Stephen felt called to the ministry after his work in The Navigators. He took a call to an OPC congregation in Columbia, Maryland where he served for 22 years until this past summer when he and his family moved to Oregon so he could launch Impact Biblical Counseling.
Why did you originally choose to attend WSC?
I chose WSC for several reasons. I had been looking for a seminary that would provide a strong understanding of how to study Scripture, and the freedom to follow where Scripture took me. I had a number of friends who had been part of a para-church ministry with me in college and who attended seminaries that required signed doctrinal statements to graduate. Westminster had the right approach and an outstanding faculty.
What actually made my decision for me, on top of what Westminster had to offer academically, was when I called to get more information about the seminary Dr. Strimple, (who was both a faculty member and also president of the seminary), talked with me for an extended period. When we were finishing our call, he said if I had more questions I could call him at home. He then gave me his home phone number. I was so impressed by the servant spirit Dr. Strimple demonstrated that I knew then I would attend WSC.
What were the most significant things that you learned/gained during your time at WSC?
I was struck by the priorities I saw in both students and professors. WSC was certainly concerned with training scholar preachers, but this school was also concerned to make sure that the pastors they trained were able to balance the demands of their home lives and their ministries. I watched as a student two years ahead of me would choose ministry over studies. He was willing to take a lower grade in order to serve Jesus, but he was not willing to forsake learning. He would make up what he missed so that he was prepared for ministry. The grades didn’t matter as much as ministry, and learning was necessary for ministry, so he would study in order to know how to do ministry well. This was not common in other places where I had studied, and I have not seen it in other seminaries to the degree I observed it at WSC.
What are your present endeavors and/or future plans?
I have served in a reformed and evangelical congregation for 22 years. I am now working to establish a Biblical counseling ministry in the Pacific Northwest. My hope is that Impact Biblical Counseling will serve the churches in the northwest by providing intensive Biblical counseling in cooperation with the discipling ministry of the churches here. I also want to build a movement through this ministry that will provide opportunities for Biblical counselors throughout the Pacific Northwest.
How did your education at WSC equip/prepare you for your present and/or future roles and responsibilities?
WSC taught me how to study Scripture and how to bring it to bear on the issues of life. I not only studied under my professors, but I also worked in ministry with them as we worshipped together in the same congregation. I was able to serve as both an intern and an elder in our congregation. In my role as fellow elder I sometimes oversaw their ministries in the church. This well rounded style of training and ministry launched me as I went out to serve a congregation as pastor.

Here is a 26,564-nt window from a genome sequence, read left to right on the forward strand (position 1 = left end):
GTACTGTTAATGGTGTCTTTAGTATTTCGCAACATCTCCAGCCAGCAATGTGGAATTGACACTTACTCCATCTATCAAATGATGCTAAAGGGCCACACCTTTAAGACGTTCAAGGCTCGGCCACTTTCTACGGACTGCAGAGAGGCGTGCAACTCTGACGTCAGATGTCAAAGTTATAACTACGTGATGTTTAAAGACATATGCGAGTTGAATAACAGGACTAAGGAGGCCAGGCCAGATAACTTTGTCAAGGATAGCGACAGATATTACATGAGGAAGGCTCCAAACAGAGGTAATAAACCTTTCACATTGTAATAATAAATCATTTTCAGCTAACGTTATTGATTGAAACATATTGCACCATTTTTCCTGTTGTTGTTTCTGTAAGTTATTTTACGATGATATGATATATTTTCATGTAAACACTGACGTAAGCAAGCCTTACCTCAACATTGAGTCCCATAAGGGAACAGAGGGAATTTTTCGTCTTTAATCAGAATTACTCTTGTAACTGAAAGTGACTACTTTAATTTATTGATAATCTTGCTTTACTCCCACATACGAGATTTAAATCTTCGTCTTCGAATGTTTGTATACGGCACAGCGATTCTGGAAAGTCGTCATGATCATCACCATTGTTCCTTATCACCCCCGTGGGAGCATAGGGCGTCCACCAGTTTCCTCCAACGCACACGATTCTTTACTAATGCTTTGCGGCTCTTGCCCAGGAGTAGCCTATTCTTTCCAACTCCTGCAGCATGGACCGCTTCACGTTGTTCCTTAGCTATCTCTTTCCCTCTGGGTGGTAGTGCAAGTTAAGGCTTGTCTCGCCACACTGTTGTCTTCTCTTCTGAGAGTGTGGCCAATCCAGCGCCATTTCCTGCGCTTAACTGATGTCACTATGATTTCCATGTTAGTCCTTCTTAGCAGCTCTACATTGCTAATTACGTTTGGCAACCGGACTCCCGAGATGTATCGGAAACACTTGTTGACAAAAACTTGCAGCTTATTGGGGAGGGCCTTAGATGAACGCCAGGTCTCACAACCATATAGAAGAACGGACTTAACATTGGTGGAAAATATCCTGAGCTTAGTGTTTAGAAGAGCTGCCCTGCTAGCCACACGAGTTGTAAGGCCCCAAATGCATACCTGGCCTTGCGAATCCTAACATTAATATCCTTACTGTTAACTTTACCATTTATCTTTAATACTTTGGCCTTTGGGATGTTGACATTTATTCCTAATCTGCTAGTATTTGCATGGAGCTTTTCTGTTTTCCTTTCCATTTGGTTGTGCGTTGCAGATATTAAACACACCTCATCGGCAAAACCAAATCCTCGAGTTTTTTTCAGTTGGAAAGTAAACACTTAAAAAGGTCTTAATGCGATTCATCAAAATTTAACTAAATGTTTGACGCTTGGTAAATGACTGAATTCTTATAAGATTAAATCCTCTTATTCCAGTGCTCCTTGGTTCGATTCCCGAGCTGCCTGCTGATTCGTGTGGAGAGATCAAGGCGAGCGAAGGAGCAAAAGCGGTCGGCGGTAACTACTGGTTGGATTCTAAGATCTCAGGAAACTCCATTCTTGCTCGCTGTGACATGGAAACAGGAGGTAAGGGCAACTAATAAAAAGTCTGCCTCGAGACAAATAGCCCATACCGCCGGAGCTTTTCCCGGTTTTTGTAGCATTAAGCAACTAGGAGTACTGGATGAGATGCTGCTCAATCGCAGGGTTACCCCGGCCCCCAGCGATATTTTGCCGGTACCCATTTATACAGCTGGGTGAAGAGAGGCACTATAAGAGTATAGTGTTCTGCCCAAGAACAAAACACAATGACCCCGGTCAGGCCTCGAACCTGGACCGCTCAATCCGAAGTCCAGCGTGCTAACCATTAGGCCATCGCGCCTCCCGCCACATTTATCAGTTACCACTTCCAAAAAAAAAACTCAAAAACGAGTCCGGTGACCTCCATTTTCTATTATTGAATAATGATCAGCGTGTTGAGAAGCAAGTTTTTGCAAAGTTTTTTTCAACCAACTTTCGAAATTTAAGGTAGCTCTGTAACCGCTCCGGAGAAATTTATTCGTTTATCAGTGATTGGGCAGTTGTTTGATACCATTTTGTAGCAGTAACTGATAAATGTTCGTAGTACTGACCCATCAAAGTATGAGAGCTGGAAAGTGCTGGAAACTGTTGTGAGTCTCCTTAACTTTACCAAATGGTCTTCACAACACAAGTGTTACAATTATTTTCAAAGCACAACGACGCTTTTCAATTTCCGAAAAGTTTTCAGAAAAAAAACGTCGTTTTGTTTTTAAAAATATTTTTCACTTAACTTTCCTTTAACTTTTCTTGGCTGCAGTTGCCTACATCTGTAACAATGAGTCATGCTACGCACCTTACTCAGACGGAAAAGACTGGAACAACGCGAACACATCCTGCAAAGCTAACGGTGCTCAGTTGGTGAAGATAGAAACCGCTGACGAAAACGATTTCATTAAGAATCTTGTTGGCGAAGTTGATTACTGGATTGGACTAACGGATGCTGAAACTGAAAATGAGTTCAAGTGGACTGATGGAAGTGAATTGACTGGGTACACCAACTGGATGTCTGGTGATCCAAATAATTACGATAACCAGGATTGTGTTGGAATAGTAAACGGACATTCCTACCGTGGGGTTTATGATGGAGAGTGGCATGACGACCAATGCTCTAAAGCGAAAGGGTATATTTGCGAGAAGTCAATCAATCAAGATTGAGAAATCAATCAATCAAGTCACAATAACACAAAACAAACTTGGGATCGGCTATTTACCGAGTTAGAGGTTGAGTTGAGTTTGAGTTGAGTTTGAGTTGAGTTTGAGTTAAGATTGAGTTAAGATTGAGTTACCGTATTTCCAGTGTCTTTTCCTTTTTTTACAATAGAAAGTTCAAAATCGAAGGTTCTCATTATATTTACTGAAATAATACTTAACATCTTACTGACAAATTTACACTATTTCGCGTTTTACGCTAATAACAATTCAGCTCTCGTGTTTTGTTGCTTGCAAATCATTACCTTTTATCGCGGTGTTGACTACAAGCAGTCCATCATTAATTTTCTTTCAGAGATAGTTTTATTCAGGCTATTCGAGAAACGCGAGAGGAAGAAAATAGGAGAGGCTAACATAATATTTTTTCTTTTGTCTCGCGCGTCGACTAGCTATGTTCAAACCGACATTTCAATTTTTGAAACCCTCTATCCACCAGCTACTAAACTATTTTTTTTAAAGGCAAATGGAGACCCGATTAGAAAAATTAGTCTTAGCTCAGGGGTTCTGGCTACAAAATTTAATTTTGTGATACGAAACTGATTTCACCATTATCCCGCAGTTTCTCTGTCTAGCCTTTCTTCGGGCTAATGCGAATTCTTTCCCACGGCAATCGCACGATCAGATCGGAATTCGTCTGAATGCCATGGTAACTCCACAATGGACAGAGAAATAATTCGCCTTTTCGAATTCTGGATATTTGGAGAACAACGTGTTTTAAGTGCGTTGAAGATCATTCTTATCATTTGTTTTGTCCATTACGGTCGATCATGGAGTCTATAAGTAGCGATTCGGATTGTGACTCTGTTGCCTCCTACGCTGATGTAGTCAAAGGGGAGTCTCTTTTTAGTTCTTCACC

How has your relationship with the faculty developed/continued in the years since you graduated from WSC ?
I moved to the east coast and quickly got overtaken by the demands of my ministry in the DC area. I did not do a good job in staying in contact with my faculty. I did stay in some contact with Dennis Johnson and John Frame. My relationships with my fellow students who are now faculty, particularly Bryan Estelle, are stronger. It is a delight to see men with whom I studied now serving as faculty and preparing the next generation of pastors.
What is one of your favorite memories of your time at WSC?
I really loved every minute of my time as a student. I enjoyed the times I had with fellow students discussing classes and preparing for tests. Perhaps a favorite memory would be working through a difficult theological issue with Dennis Johnson and being able to sit together and talk over that point with an academic whom I trusted fully, and who was also a friend and fellow elder. I learned much more than which side of that doctrine I believed through that time. I learned how important it is to take time to build community and live as the body of Christ.
What advice would you give to prospective students considering graduate theological education?
I do not think I have the space to give a complete answer to this question. In short, I would want to hear their story about why they are looking to study theology. If they are looking to use what they learn in kingdom ministry, then I would encourage them to look for a school that teaches them to study Scripture well, and allows them to follow the convictions their study gives them. I would also advise them to look carefully at the interactions they will have with the faculty and with their fellow students. Seminary is much more than the classes you take. In my experience, WSC has excelled as a place to prepare the next generation of pastors.